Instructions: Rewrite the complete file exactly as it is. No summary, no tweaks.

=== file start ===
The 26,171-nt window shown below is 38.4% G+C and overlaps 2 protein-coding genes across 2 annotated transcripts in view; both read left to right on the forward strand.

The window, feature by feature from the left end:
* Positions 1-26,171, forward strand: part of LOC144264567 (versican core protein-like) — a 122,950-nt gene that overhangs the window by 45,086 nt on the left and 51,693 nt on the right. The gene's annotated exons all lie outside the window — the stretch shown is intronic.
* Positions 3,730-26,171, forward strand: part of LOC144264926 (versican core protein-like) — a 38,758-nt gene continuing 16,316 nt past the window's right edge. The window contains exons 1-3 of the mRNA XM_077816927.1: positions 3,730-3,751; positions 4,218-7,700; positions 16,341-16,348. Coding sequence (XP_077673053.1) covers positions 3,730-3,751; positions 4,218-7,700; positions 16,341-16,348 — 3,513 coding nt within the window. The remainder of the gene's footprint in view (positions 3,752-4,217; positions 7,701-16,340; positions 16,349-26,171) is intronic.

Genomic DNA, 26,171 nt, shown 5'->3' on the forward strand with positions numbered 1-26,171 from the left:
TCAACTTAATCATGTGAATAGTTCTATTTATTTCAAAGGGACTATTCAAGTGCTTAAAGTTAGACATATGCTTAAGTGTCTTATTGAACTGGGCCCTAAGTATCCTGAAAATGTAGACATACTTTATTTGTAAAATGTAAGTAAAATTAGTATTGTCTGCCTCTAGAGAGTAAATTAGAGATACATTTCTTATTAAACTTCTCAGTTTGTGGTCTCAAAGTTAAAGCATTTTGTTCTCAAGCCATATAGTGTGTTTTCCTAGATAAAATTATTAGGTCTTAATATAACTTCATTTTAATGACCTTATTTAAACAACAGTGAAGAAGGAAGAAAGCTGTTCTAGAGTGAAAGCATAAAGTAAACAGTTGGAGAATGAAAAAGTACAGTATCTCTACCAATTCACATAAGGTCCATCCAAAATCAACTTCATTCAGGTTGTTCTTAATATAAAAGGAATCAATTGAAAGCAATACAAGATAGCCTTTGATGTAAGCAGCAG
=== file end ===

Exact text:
The 26,171-nt window shown below is 38.4% G+C and overlaps 2 protein-coding genes across 2 annotated transcripts in view; both read left to right on the forward strand.

The window, feature by feature from the left end:
* Positions 1-26,171, forward strand: part of LOC144264567 (versican core protein-like) — a 122,950-nt gene that overhangs the window by 45,086 nt on the left and 51,693 nt on the right. The gene's annotated exons all lie outside the window — the stretch shown is intronic.
* Positions 3,730-26,171, forward strand: part of LOC144264926 (versican core protein-like) — a 38,758-nt gene continuing 16,316 nt past the window's right edge. The window contains exons 1-3 of the mRNA XM_077816927.1: positions 3,730-3,751; positions 4,218-7,700; positions 16,341-16,348. Coding sequence (XP_077673053.1) covers positions 3,730-3,751; positions 4,218-7,700; positions 16,341-16,348 — 3,513 coding nt within the window. The remainder of the gene's footprint in view (positions 3,752-4,217; positions 7,701-16,340; positions 16,349-26,171) is intronic.

Genomic DNA, 26,171 nt, shown 5'->3' on the forward strand with positions numbered 1-26,171 from the left:
TCAACTTAATCATGTGAATAGTTCTATTTATTTCAAAGGGACTATTCAAGTGCTTAAAGTTAGACATATGCTTAAGTGTCTTATTGAACTGGGCCCTAAGTATCCTGAAAATGTAGACATACTTTATTTGTAAAATGTAAGTAAAATTAGTATTGTCTGCCTCTAGAGAGTAAATTAGAGATACATTTCTTATTAAACTTCTCAGTTTGTGGTCTCAAAGTTAAAGCATTTTGTTCTCAAGCCATATAGTGTGTTTTCCTAGATAAAATTATTAGGTCTTAATATAACTTCATTTTAATGACCTTATTTAAACAACAGTGAAGAAGGAAGAAAGCTGTTCTAGAGTGAAAGCATAAAGTAAACAGTTGGAGAATGAAAAAGTACAGTATCTCTACCAATTCACATAAGGTCCATCCAAAATCAACTTCATTCAGGTTGTTCTTAATATAAAAGGAATCAATTGAAAGCAATACAAGATAGCCTTTGATGTAAGCAGCAG